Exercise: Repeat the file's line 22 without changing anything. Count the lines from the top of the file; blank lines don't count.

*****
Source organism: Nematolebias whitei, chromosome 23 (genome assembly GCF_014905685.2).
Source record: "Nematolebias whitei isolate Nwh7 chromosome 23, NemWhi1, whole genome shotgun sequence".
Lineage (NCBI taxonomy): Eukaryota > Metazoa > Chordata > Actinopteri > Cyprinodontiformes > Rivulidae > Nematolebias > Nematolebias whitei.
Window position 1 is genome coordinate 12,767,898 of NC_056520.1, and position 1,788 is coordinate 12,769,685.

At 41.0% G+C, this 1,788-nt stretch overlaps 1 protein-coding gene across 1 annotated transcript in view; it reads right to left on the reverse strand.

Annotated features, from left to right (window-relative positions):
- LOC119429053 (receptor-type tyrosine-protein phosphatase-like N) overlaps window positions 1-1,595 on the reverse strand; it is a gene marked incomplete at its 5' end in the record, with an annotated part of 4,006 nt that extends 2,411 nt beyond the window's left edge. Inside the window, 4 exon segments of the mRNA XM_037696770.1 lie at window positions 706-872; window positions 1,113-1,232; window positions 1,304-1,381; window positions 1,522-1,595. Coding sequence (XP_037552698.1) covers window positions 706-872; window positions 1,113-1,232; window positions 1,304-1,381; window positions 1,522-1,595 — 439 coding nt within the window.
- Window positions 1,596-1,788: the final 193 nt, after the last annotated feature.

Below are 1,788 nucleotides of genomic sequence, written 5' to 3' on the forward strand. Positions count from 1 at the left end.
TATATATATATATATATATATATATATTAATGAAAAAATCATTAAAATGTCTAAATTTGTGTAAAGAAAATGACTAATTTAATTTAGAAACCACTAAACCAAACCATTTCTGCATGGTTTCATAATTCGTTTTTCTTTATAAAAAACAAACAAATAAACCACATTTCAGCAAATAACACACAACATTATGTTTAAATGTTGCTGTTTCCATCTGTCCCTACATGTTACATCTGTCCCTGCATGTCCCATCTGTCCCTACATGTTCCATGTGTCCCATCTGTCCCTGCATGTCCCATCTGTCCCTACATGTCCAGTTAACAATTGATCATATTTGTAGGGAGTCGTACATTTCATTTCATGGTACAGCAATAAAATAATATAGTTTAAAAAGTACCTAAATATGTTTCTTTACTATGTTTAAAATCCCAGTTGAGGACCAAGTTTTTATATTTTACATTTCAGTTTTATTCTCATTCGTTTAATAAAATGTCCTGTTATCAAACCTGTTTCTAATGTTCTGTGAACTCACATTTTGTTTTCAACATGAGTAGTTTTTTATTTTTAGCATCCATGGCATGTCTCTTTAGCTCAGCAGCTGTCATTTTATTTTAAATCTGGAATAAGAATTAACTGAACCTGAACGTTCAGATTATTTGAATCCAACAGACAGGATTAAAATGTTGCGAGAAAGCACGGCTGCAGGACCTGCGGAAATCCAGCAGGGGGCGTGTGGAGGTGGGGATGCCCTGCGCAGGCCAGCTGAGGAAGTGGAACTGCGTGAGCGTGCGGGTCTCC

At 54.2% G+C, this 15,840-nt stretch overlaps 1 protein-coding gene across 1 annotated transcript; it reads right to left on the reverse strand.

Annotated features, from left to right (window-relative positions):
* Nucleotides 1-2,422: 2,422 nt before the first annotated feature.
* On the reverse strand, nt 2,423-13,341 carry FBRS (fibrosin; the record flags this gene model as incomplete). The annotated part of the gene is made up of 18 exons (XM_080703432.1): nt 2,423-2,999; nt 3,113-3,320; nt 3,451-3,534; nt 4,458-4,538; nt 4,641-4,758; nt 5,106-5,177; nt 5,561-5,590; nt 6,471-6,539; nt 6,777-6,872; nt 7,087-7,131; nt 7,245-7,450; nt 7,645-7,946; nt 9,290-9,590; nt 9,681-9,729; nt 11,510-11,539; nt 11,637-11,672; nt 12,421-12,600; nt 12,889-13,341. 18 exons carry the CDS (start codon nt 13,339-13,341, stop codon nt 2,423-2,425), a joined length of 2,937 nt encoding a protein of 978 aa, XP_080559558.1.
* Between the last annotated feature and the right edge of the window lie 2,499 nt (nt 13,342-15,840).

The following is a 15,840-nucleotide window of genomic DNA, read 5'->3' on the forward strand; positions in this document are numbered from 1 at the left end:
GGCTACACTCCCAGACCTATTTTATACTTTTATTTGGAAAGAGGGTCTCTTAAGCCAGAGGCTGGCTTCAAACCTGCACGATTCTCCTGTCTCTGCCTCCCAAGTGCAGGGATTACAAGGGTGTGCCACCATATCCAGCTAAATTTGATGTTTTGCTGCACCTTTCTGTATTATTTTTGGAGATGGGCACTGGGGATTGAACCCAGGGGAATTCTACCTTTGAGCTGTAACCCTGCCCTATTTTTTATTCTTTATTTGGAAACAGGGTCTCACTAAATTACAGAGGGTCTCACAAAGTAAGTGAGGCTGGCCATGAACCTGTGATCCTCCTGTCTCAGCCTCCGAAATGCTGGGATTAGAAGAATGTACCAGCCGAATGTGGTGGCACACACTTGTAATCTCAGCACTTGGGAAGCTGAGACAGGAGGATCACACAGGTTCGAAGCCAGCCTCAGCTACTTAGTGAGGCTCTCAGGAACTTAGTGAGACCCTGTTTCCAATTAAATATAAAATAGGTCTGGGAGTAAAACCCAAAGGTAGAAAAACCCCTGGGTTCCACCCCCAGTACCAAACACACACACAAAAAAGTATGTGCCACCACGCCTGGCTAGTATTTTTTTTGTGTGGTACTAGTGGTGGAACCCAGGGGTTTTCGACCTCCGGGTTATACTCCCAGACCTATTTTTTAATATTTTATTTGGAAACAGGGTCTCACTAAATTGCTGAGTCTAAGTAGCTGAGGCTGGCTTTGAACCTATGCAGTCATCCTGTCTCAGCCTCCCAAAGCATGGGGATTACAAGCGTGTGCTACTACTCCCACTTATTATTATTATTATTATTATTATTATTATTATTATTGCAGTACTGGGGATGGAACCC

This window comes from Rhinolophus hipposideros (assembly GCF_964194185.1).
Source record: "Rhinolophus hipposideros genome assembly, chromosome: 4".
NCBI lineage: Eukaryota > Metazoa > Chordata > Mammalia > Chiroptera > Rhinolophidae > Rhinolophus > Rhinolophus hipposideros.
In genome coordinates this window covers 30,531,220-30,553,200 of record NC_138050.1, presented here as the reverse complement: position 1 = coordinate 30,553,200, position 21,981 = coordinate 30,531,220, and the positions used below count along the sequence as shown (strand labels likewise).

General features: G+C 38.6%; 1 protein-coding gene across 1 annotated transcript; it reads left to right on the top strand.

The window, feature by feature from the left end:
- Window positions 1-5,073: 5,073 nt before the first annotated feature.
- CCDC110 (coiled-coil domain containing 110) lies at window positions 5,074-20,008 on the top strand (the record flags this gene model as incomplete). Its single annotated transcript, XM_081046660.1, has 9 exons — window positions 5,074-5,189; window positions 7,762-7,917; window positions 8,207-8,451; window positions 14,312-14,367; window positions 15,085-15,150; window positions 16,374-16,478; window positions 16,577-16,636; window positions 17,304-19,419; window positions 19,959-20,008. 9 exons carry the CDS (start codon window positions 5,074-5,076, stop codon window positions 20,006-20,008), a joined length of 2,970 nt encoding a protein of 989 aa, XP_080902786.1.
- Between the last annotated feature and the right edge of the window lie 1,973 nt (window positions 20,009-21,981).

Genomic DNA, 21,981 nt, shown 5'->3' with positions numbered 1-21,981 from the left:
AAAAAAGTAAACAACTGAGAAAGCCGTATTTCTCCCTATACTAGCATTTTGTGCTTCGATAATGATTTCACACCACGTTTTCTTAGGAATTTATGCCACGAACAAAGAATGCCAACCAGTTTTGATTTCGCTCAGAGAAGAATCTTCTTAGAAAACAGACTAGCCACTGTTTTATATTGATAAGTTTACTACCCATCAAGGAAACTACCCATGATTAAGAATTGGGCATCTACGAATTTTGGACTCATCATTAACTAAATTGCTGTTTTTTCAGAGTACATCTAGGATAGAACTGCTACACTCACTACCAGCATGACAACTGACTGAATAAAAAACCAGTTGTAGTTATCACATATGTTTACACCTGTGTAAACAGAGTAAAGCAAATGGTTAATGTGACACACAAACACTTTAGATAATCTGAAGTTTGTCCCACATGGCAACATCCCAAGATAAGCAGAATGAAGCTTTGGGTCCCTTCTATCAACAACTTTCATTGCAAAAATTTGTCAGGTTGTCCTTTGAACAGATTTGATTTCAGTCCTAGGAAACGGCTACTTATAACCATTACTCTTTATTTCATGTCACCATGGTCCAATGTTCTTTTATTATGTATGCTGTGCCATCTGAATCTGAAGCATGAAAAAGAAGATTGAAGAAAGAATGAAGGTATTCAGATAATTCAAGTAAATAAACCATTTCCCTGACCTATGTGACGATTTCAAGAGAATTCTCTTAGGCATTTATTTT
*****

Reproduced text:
General features: G+C 38.6%; 1 protein-coding gene across 1 annotated transcript; it reads left to right on the top strand.